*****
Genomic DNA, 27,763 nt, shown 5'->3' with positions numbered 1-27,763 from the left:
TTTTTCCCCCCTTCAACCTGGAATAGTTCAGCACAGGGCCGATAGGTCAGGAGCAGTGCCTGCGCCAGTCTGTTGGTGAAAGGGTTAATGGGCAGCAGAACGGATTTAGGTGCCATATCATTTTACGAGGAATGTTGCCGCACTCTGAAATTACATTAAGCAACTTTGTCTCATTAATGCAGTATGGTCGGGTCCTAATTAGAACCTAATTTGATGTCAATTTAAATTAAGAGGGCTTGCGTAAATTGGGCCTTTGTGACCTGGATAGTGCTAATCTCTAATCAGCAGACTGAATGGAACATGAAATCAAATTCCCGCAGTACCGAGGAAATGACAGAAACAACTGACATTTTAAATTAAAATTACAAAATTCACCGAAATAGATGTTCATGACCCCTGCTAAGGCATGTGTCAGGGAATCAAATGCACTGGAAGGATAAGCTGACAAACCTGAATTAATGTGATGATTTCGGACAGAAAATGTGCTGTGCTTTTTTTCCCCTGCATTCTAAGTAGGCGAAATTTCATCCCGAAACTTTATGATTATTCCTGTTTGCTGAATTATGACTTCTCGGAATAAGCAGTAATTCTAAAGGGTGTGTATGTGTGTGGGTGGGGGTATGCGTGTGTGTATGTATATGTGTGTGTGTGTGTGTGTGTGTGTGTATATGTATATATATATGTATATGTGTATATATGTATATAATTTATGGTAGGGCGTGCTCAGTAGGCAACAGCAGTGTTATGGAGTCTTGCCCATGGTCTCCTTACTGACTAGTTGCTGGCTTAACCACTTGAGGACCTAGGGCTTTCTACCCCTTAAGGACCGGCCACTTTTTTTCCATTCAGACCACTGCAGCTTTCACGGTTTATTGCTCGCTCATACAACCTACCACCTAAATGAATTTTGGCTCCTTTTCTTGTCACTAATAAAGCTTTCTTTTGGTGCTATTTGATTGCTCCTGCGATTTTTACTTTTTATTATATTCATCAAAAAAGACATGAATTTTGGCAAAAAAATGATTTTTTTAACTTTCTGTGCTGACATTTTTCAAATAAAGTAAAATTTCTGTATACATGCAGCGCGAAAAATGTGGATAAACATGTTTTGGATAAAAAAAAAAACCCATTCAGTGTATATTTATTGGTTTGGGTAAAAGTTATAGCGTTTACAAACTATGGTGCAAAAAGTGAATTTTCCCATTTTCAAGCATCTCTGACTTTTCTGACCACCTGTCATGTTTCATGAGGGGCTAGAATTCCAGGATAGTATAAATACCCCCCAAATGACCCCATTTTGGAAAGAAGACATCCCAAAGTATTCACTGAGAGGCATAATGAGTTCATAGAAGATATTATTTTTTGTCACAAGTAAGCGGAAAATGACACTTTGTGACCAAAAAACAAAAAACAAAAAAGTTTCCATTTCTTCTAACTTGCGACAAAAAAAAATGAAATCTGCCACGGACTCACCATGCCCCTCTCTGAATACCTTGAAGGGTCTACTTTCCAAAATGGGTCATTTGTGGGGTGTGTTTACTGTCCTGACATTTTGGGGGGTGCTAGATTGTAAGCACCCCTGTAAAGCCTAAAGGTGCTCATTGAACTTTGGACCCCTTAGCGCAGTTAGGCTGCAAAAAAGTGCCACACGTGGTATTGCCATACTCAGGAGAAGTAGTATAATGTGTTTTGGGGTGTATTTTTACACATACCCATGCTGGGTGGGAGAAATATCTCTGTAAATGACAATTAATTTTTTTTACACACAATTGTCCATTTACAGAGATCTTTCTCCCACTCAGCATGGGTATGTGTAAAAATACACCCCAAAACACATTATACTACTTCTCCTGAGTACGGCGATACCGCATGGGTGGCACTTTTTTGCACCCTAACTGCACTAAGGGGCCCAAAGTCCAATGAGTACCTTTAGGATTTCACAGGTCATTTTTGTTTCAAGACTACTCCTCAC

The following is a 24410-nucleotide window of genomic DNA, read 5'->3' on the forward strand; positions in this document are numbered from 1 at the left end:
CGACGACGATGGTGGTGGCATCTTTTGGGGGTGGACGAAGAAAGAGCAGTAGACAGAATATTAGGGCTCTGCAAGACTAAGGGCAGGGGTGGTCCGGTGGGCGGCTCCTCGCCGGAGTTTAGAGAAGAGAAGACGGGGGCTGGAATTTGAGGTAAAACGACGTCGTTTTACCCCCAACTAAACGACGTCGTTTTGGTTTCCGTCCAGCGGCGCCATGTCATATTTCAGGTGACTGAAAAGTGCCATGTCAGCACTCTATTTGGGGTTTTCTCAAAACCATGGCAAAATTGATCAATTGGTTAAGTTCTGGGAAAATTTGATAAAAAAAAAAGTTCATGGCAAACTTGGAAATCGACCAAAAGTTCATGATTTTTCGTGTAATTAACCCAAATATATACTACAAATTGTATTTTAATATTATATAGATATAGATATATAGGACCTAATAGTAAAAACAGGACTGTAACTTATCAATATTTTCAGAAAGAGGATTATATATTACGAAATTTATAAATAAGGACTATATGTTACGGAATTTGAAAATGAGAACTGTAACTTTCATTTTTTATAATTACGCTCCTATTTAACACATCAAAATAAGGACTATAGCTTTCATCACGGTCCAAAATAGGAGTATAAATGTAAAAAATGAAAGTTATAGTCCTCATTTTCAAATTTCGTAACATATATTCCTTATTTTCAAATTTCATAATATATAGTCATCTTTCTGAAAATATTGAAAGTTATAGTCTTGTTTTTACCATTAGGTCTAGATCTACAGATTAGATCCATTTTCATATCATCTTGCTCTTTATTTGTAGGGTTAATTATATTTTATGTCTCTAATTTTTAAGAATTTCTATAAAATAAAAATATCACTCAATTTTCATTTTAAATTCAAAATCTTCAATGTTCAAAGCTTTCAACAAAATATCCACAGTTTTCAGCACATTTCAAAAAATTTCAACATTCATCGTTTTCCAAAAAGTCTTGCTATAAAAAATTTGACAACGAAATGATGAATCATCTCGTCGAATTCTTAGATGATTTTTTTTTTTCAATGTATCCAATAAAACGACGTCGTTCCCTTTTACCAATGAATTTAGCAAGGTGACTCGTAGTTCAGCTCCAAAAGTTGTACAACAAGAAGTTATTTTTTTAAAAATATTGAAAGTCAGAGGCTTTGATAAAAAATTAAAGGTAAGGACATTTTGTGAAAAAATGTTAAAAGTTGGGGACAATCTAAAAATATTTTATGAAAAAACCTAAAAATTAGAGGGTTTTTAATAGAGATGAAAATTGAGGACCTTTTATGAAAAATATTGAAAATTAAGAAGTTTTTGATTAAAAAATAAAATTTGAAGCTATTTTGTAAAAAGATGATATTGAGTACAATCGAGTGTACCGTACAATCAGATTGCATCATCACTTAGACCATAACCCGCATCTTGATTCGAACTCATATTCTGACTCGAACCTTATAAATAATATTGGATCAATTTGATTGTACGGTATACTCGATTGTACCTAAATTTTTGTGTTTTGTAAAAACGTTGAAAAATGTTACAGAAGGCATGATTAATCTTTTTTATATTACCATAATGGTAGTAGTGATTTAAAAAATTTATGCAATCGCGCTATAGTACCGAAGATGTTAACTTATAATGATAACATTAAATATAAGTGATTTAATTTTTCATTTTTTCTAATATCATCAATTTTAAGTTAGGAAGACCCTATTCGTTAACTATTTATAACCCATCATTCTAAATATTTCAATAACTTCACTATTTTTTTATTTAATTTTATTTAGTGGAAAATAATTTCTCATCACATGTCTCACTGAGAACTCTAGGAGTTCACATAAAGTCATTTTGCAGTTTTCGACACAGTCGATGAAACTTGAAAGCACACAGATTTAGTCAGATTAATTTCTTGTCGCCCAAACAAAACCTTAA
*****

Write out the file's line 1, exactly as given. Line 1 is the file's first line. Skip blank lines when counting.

Genomic DNA, 27,763 nt, shown 5'->3' with positions numbered 1-27,763 from the left: